Book: The Aboriginal History; A Reader Article in the book which needs written response is Gaudry, “Respecting Metis Nationhood &Self-Determination” (pp, 150-162) + Metis Registration Guide

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Book: The  Aboriginal History; A Reader

Article in the book which needs written response is

Gaudry, “Respecting Metis Nationhood &Self-Determination” (pp, 150-162) + Metis Registration Guide

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Book: The Aboriginal History; A Reader Article in the book which needs written response is Gaudry, “Respecting Metis Nationhood &Self-Determination” (pp, 150-162) + Metis Registration Guide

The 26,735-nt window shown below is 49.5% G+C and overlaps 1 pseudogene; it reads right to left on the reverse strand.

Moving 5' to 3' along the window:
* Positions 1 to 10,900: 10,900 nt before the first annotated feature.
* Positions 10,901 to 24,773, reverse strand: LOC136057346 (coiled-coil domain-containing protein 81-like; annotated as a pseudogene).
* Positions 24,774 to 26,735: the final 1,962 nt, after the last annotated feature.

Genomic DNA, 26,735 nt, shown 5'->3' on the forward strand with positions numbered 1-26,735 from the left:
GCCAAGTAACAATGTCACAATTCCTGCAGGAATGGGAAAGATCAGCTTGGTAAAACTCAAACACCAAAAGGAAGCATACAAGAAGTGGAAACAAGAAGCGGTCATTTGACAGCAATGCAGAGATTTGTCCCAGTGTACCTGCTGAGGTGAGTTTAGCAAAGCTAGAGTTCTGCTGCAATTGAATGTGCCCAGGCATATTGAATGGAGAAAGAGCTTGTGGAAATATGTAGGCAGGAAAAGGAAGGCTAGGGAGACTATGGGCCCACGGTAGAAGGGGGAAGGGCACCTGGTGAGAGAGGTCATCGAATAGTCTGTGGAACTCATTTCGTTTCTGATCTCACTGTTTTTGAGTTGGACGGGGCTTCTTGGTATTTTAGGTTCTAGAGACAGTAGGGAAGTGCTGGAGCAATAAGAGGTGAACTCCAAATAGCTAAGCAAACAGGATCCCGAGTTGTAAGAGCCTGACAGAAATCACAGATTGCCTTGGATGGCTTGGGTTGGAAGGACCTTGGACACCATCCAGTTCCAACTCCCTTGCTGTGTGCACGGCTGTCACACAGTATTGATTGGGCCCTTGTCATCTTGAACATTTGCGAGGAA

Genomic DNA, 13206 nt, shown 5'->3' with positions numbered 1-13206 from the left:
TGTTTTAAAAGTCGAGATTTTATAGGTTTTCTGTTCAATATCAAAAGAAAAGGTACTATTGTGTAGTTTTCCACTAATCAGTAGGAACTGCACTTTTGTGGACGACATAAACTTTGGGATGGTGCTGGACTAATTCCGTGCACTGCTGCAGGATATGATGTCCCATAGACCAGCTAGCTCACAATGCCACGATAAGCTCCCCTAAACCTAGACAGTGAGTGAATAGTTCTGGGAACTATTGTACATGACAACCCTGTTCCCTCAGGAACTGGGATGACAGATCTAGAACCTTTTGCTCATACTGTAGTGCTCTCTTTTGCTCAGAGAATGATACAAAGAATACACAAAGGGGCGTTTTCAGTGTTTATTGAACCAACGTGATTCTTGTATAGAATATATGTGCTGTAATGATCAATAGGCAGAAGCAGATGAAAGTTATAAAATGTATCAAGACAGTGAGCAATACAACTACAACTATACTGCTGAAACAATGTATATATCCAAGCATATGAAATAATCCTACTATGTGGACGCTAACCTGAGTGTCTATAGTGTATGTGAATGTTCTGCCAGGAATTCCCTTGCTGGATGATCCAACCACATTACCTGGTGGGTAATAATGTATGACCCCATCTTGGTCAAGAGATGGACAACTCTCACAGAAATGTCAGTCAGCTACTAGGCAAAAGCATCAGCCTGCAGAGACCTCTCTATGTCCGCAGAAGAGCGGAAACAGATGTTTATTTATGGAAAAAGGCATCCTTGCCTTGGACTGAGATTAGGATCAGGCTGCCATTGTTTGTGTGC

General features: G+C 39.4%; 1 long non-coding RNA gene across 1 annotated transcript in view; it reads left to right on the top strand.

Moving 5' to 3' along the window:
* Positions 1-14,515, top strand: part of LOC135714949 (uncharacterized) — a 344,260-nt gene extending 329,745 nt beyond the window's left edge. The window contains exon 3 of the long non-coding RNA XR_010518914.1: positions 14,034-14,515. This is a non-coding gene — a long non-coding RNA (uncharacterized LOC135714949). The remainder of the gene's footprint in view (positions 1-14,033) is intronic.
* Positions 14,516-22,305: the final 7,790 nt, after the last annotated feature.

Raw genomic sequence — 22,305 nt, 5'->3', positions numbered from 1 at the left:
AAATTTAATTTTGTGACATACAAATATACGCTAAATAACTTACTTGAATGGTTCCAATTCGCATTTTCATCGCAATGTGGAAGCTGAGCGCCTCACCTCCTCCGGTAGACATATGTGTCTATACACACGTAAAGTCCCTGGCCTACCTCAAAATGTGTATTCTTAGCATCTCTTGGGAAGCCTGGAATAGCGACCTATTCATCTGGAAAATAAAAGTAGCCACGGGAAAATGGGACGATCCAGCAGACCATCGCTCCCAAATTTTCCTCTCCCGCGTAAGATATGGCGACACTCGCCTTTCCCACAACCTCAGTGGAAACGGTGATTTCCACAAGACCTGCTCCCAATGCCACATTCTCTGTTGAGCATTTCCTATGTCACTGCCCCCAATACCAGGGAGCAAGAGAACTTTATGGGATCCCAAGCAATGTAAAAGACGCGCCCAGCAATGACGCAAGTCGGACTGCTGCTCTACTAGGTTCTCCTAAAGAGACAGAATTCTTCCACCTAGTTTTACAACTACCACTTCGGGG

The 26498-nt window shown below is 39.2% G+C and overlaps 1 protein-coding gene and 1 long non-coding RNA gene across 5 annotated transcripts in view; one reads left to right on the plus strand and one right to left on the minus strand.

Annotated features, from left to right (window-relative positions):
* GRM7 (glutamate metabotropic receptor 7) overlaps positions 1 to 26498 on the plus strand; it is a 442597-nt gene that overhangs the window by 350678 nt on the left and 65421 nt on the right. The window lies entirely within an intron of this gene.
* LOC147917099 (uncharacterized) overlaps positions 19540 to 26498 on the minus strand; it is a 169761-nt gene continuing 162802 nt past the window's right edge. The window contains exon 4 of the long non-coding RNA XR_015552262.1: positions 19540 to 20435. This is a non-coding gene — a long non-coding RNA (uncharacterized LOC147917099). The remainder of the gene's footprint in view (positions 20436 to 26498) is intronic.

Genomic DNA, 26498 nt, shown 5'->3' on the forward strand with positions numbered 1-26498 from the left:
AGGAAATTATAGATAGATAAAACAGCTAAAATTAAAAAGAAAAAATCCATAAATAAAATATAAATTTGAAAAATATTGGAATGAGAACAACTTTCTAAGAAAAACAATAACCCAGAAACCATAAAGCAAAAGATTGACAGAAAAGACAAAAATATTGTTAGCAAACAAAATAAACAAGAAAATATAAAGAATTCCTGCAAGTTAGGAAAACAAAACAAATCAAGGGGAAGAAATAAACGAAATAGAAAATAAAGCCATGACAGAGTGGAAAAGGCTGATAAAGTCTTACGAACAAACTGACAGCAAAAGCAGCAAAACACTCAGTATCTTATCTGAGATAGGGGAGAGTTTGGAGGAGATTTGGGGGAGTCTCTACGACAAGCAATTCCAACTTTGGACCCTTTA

Week 1 – May 5 to May 11, 2021 Introduction to the Course & Pre-Contact Origins, Worldviews and Cultures Readings: – Bastien, “Indigenous Pedagogy: A Way Out of Dependence” (pp. 15-26) – 1. According to Bastien, “Power lies in the understanding that truth is contextual to the science and methods of a culture.”(p.18)In Euro-entered concept of culture self is considered separate identity from the universe and nature around, in these phenomenon difference made in between what is self and what is not self, and this theory also objectify the existence of others form of human being and the also humanity (p16). But as for Siksikaitsitapi, the self is spiritually connected to the universe, one should always be aware of the universe around them and care for that too (p16). 2.According to Bastien, “Siksikaitsitapi view nature as connected to the human being through the spiritual forces, which are coming from Ihtsipaitapiiyopa (p.18).” They explained how parts of the universe are interconnected to the people around, but if you see Euro-entered way, it is completely different, they distinguishes human beings as the separate form natural world (p.17). 3. Yes it has, as “Euro-centered self-image and concept of power automatically victimizes tribal people since these conceptions continually reconstruct powerlessness, victimization deficiency inferiority as characteristics of Indigenous people (p.16).” Many indigenous, the self has now been dissociated from the natural world. In this experience self is considered as an activity which is related to the one’s intellect which is located in the intelligence of human kind, and science is considered as isolated and objective existence in which the self is separated from the rest of the world (p.16). Watts, “Indigenous place-thought & agency amongst humans and non-humans (First Woman and Sky Woman go on a European world tour!)” [Nexus] – An example of Indigenous epistemology in Watt’s article is the Haudenosaunee cosmology. The Haudenosaunee cosmology explains that a woman fell from the sky and lies on the back of a turtle, she is not only the creator of the land but becomes a territory herself. In turning out to be land or domain, she turns into the designator of how living creatures will sort out upon her. The relationship between humans and animals (non-human) seems to be deeply integrated with each other. Human and non-human relationship derives from a holistic worldview and is necessary on maintain balance within the society. Indigenous societies depend on balance to survive; therefore, it requires coexistence between humans and other forms of life. In contrast, the Euro-Canadian view on this whole cosmology is stated as ecosystems or habitats. (Optional) Vine Deloria, Jr., Sam Scinta, Kristen Foehner, and Barbara Deloria, “Chapter 5: Ethnoscience and Indian Realities” Week 2 – May 12 to May 18, 2021 Contact, Fur Trade & Conflict Readings: – Richter, “Imagining a Distant New World” (pp. 29-42) In the reading of Richter, “Imagining a Distant New World” the author imagined a documented events that encountered between the Europeans and the Indigenous people in North America according to the perspective of the Indigenous people. These events create lots of challenges and misunderstandings between the two groups sometimes it becomes difficult for one group to understand that what the other group is saying, for instance: in one imagined scenario a woman is telling her granddaughter about the first meeting between the Europeans and the Native People she says that they give them woods to eat and cups of human blood to drink, at first they found it tasteless and useless. They used to call Europeans woodworkers. Thus, we can see that these are the imagined things that made Native people to think about the Europeans.  Richter also used the word “Indians” to address the Indigenous community and also shared his view about the first meeting of Europeans with Indigenous people. His views clearly describes that he isn’t using his unbiased mind, on the contrary his views were quite biased and favourable for the Europeans. He also believes that Indigenous communities are not capable of taking care of their lifestyle’s and there children, thus which resulted as more influence of Europeans on the lives of Indigenous people. I would recommend that his views are not neutral thus speaks about only one side of the story, and completely ignores the other side, which is the side of Indigenous communities.  The change of behaviour in both the communities was happened when the Europeans gave gifts to the Indigenous community. The gifts which were offered by the Europeans were confused and also depicts their perceptions about the Indigenous people. The gifts were disrespectful, and also misrepresents the culture of Indigenous communities. This behaviour of Europeans was confusing for Indigenous people.  – Vibert, Wretched Fishers & Manly Men: Meanings of Food in the Plateau Fur Trade” (pp.121-134) Elizabeth Vibert’s reading showed a really great perspective of the Indigenous vs. Britain controversy on food during the Plateau Fur Trade. I viewed it as a controversy mainly because the way the British, French, and Indigenous valued food was different and the lack of them seeing eye to eye contributed to some of it. This had to do with the direct form of racism towards Indigenous peoples. But because fish and meat were some of the main drivers during the fur trade, it put a high value/status on who would get to eat what, causing a divide between poor and rich. The poor would eat Salmon, whereas the wealthy and even those who were considered harder laborers (ie: soldiers) than others would have the privilege of eating meat.  I think that during this time of the fur trade, the modernity of certain food items would place a much higher value/demand for the food, causing it to be more important. Especially meat and fish, as even till this day they are both popular delicacies and can range from well priced to quite expensive. However, considering the circumstance in which both indigenous and British communities faced during the fur trade, fish and meat served importance for both parties. The way salmon was hunted for and then later ranked as a poor food item, definitely shows an unfair way of valuing the food itself and the people who hunted, fixed, and ate it. I think the value Britain put on fish and those who hunted and ate it, shows a lack of respect on their part considering that they viewed fish as feminine because it was delicate and light, whereas meat was heavier and tougher to digest, meaning they viewed meat as a more masculine food item. This mentality wasn’t fair to the hunters, who were mainly Indigenous. The raking of food, I find, is quite odd and I don’t agree with it. Food is something that should be valued, especially when someone is hunting and cleaning it for consumption. I feel like the Europeans may have taken the trade way out of context by putting a value on certain food items instead of understanding exactly what meat and fish would do for them physically in a nutritional context, as well as how grateful they were to even have soldiers available to hunt the items for them. Vibert also mentioned how the plant-based diet saved a lot of Indigenous peoples from starvation during the trade, which could’ve also been added to the list of foods that were of higher value because vegetables also provide great nutritious qualities as well. This can be proved in the many plant-based or plant-oriented diets out there today.   – (Optional) Rushford, “Slavery, the Fox Wars, and Limits of Alliance” (pp. 93- 105) Week 3 – May 19 to May 25, 2021 “Indian” Policy, pre- and post- Confederation Readings: – Shewell, “Dreaming in Liberal White: Canadian Indian Policy, 1913-2013 (pp. 183-198) he explores the Canadian Indian policy within the years 1913-2013. Shewell argues that the duration of these 100 years showcases the increase as well as the establishment of the bureaucratic First Nations administration and management.The policies implemented by Scott’s were mostly based on taking away most of the rights from indigenous people, like Shewellmentioned that it was focused on land surrenders and transfer to commercial and settler interests (p.187). Also in those policies Scott wanted indigenous people to blend with the general population and disappear their own culture (p.186), which i believe could be the one of the reason of the issues that we face today.2.Penner report was about making separate government for indigenous people or making a representative who deal with all governmental affairs of indigenous people (p.192), which i believe could be an effective way because first the report reflected first nation point of view it heard and endorsed their voice and second it recognized their inherent right to have self-government(p.192)3. I agree with the statement as it obviously a police matter but later on Shawell mentioned that Harper refused to take the responsibility of the issue which i think is not good as government, because as a government no matter what ever the issue people are facing they have to step forward to resolve it, which is the only way i think we can improve this ongoing issues – Lawrence, “Identity, Non-Status Indians, & Federally Unrecognized Peoples (pp. 215-226) – (Optional) Cidro, “Stuck at the Border of the Reserve: Bill C-31 and the Impact on First Nations Women (pp. 228-240) In her article, “Identity, Non-Status Indians, and Federally Unrecognized Peoples”, Bonita Lawrence discusses the impacts that colonization has had on Indigenous cultural identity. Focusing on how enacted legislation attempts to force all Indigenous peoples into one category, “Indian”, while also deciding who does and does not fit into this category.Lawrence begins the article stating that cultural identity is an integral part of Indigenous nations. When legislation creates a divide between individuals and their cultural identity this can have a huge impact on one’s self concept. The impacts of legislation on Indigenous women is touched on in this article. Like many traditions, such as children receiving their fathers last name, the declaration that Indigenous women who married someone who lacked “Indian” status was no longer considered “Indian” revolved around a European concept of gender norms. This could be seen as an attempt to decrease the Indigenous populations through inter marriage and an attempt to conform Indigenous society to the European way of life. In this article there is an emphasis on the barriers and struggles that unrecognized peoples face to become federally recognized. Bonita Lawrence writes as a woman of both Mi’kmaw and English background, who grew up poor and “white” in Montreal. Week 4 – May 26 to June 1, 2021 Treaties: Historic & Modern Readings: – Miller, “Canada’s Treaty-Making Tradition” (pp. 62-75) + Excerpt from the Treaties Miller’s (2016) article is a excellent in-depth analysis of the evolution of treaty-making in Canada. The author argues that in the early stages of treaty formation in Canada, Europeans formed treaties with First Nations due to Europeans dependence on them as well as adopting the first Nation’s practice of kinship relationships. However, As time moved on colonialists began to drift away from kinship relationships and ultimately took control their lands and rights Initially, the Britishers signed treaties with First Nations to build a faithful relationship. Treaties were used as a tool, to get permission from First Nations so that they can use their land for trade, and farming. In the readings, we discovered that the treaties helped Britishers to get a sense of being superior to the First Nations. Because of the treaties, First Nations respected Britishers and also traded with them in regards to other goods, and First Nations were promised safety and hunting rights as well on their lands. According to the Cheif Mistawasis, the First Nations were in a very critical condition, and signing this treaty was the only way out. Cheif also said that the treaty will bring betterment for the First Nations people, and it will be witnessed in their upcoming generations as well. According to the Cheif, the word”Queen” was used in respect. The Royal Proclamation’s main agenda was to bring peace and harmony within the First Nations, but it did not produce the desired outcomes, in contrast, it produced many challenges. The colonials misused the Royal Proclamation and mistreated the First Nations in order to acquire their lands. They also tried to fade their culture away by imposing their own cultural activities in the region. According to Royal Proclamation, the land is reserved for the First Nations, and cannot be used by any other group, and also reserved their rights to hunt, but the Colonials were misusing their powers because there was no one to keep an eye on them.  – Craft, “Living Treaties, Breathing Research” (pp.1-22) (Nexus) In Aimée Craft’s article: Living Treaties, Breathing Research, she aims to retell the account of Treaty One in a more non-biased way. It is told from a perspective that has been empirically supported to try and understand the Anishinaabe perspective due to the lack of research and understanding in the past of both sides of the agreement of Treaty One. A big cause of the lack of understanding from both sides is due to the language and the perspective the Treaty was written. When understanding this treaty, it is important to try amd understand it also from a Anishinaabe Law point of view, so that there is no bias as there has been in the past supporting more towards the Crowns side. The author explains how treaties have been one sided in favour to the Crown and have been defended by saying it’s because of “common misunderstandings”. Treaties are referred to as “living documents”, this comes up a lot in this article. These “living documents” or treaties were viewed in too completely different ways between the too groups. The Europeans saw it as a formal agreement where as the Aboriginals saw it as an opportunity to strengthen current relationships. Today, there is a lot of misunderstanding on how these treaties were written but often times, it seems like one group benefits from the way they were written. It is not fair and I think the Canadian government needs to do better in holding these treaties to a higher standard.